And then, once you have your SH coefficients, you can add, scale and rotate them. Adding means that you can accumulate the effects of multiple lights, scaling means that you can lerp between different values, for example at different points, and rotation means that you can easily move your SH into the space of your model rather than transforming per vertex or per pixel normals to the same space as the SH.

For an example of what you can do with SH, I’ve created a ShaderToy example which demonstrates some of the results you can get with SH. Here’s an image:

SH

In this image you can see the following applications of SH:

  • Top left : Order 2 Directional light SH. Note the diffuse appearance. If you follow the ShaderToy link, this alternates with error with a standard dot().
  • Top right : Order 3 Directional light SH. Note that this is less diffuse than the order 2. If you follow the ShaderToy link, this alternates with error with a standard dot().
  • Low left : Order 2 Spherical light SH.
  • Low right : Order 3 Spherical light SH.

*My understanding here is based on Peter-Pike Sloan’s SH Tricks.

What to read first

The canonical and most quoted reference I’ve seen is the Robin Green Spherical Harmonic Lighting: The Gritty Details paper. It takes a couple of reads to gain a full understanding but makes a good basis for most of the content that you read afterwards. I started here and read it 3 times.

Next I read Tom Forsyth’s presentation from GDCE 2003. It’s easy to understand (along with the followup notes) and shows some practical examples of real world use. There’s some important ideas in the slides that have been taken and advanced upon over the last decade:

  1. You can bake the distant lights that your lighting model can’t handle into SH and add them on.
  2. Convert High Dynamic Range skyboxes to SH to provide diffuse environmental lighting.
  3. Calculate the SH at points in the environment and use them to provide local detail to the lighting.

Show me the Code!

For me, everything started to fall into place when I saw some code because I find code easier to understand and experiment with. About a year ago, Chuck Walbourn posted the parts of the D3DXMath library lost when moving to the DirectXMath library, including the source to D3DXSH-like functions. That page is worth keeping open thanks to the links to the MSN documentation for the D3DXSH versions of the functions.

Starting with XMSHEvalDirectionalLight(), I evaluated my first 3rd order SH representation of a directional light pointing up the Y axis, then I used XMSHEvalDirection() to convert my test Y axis vector to a 3rd order SH direction and then dotted the two values together XMSHDot(). Outside of SH, I’d expect this dot to return 1.0f, but with my SH code, I got 2.1176472 and that’s not some special SH thing turned up to 11, I was just doing it wrong. Here’s the code:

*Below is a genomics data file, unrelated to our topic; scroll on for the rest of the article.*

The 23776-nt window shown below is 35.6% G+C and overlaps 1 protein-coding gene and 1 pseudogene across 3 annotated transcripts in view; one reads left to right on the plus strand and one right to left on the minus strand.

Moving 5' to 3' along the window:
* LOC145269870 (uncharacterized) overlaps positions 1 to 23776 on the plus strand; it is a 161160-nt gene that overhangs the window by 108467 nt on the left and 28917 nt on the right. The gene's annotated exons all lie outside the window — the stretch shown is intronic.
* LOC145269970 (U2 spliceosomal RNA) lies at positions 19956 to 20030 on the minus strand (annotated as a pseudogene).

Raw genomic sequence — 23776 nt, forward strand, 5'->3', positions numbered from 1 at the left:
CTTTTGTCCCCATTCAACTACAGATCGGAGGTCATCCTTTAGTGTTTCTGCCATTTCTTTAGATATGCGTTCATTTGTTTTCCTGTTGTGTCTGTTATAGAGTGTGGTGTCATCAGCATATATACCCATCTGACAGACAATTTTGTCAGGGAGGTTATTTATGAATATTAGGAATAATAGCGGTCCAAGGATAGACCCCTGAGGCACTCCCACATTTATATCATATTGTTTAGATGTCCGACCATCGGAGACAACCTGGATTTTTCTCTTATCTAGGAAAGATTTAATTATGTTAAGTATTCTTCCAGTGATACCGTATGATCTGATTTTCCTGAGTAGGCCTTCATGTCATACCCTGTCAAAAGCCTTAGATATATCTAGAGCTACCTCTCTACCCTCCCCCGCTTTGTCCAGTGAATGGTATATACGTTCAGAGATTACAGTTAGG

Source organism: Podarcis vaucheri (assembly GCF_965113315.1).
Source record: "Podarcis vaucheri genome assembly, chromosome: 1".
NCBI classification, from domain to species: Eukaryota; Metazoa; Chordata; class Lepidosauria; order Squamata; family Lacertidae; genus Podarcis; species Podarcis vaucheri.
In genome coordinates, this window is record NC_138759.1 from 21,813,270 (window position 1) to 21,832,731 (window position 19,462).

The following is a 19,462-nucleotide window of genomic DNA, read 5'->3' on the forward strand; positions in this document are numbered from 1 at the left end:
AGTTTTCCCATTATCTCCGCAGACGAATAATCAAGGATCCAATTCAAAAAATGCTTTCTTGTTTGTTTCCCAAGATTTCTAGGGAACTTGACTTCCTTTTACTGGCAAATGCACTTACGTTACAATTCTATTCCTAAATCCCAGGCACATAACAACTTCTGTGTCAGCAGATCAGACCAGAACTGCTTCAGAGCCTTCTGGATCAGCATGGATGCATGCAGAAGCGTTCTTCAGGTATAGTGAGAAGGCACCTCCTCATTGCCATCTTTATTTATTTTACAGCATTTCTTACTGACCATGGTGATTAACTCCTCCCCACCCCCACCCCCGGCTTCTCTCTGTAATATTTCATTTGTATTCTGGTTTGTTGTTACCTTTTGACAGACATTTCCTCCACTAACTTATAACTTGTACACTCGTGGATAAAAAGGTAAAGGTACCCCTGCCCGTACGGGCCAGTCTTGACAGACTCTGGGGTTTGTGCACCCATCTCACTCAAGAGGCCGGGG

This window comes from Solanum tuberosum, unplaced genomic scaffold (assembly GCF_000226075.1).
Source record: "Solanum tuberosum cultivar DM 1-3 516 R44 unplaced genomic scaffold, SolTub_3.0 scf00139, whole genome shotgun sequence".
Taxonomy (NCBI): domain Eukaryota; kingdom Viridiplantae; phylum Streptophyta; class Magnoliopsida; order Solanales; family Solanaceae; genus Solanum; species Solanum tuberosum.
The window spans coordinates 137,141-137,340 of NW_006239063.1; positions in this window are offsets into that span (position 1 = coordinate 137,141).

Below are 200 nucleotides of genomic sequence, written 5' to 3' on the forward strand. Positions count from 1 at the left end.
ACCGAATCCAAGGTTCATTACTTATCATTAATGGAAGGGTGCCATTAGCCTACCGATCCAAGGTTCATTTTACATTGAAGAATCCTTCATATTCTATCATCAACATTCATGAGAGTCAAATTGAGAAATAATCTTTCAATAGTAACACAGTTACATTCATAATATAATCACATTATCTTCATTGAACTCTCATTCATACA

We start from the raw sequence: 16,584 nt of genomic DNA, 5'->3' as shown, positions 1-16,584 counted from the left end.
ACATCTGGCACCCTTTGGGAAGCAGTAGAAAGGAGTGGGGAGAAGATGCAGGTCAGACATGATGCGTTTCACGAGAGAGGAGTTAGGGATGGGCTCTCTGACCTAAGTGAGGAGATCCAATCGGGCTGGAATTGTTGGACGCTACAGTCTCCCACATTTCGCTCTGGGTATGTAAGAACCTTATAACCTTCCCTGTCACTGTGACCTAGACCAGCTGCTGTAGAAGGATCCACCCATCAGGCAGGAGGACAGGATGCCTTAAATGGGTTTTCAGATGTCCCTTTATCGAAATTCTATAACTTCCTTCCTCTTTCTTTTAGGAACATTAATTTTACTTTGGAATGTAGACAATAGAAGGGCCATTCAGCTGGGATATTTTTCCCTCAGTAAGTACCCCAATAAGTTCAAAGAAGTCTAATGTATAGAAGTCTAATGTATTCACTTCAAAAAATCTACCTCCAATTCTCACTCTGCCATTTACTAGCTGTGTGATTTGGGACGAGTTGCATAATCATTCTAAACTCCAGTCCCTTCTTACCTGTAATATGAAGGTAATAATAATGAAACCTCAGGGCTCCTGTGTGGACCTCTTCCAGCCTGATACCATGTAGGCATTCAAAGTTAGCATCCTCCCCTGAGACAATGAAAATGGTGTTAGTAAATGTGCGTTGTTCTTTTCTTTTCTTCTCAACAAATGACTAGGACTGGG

const unsigned int c_shOrder = 3;
	XMVECTORF32 lightDir = {0.0f, 1.0f, 0.0f};
	XMVECTORF32 lightColor = {1.0f, 1.0f, 1.0f};
	float evalledLight[c_shOrder * c_shOrder];
	XMSHEvalDirectionalLight(c_shOrder, lightDir, lightColor, evalledLight, NULL, NULL);

	XMVECTORF32 normal = {0.0f, 1.0f, 0.0f};
	float dir[c_shOrder * c_shOrder];
	XMSHEvalDirection(dir, c_shOrder, normal);
	float result = XMSHDot(c_shOrder, dir, evalledLight);

It took a while to find Stephen Hill’s (@self_shadow) code in his comment on Seb Lagarde’s blog post about the use of pi in game lighting which applies the exact same functions to generate the SH representation of the light and normal but uses a custom dot with coefficients per band {1.0f, 2.0f/3.0f, 1.0f/4.0f} (it’s the 4th value in that array that would be zero). Updating the code to use that custom dot gives the expected 1.0f – win! Looking at the code, the per-band coefficients could even be baked into the SH representation of the light, but I’ve only seen it done once, earlier in the Seb Lagarde blog post – look for ConvolveCosineLobeBandFactor.

Digging further into the code from Chuck you can also find analytical lights such as Spherical lights (good for faking volumes), Conical lights and Hemispherical lights (good for blue up, green down) as well as support for projecting a D3D11 cubemap into SH – SHProjectCubeMap() – which was the beast I was after.

Cubemaps eh?

With a function like SHProjectCubeMap() you can convert a cubemap into spherical harmonics, a topic covered by a paper called Coefficients for each band: An Efficient Representation for Irradiance Environment Maps by Ravi Ramamoorthi and Pat Hanrahan. This paper is the foundation of techniques regarding converting environment maps such as cubemaps to SH and it highlights the low error rate when using 3rd order SH.

Using a technique like this gives you a diffuse representation of that cubemap that you can use for global or local lighting. In the global case, you’d take your skybox texture, convert to SH and use it to add a little extra to your lighting. In the local case, you can calculate a local cubemap or cubemaps at runtime, convert to SH and use that for more local diffuse lighting – if you have enough local samples you can consider that an irradiance volume, first discussed in this paper in 1998.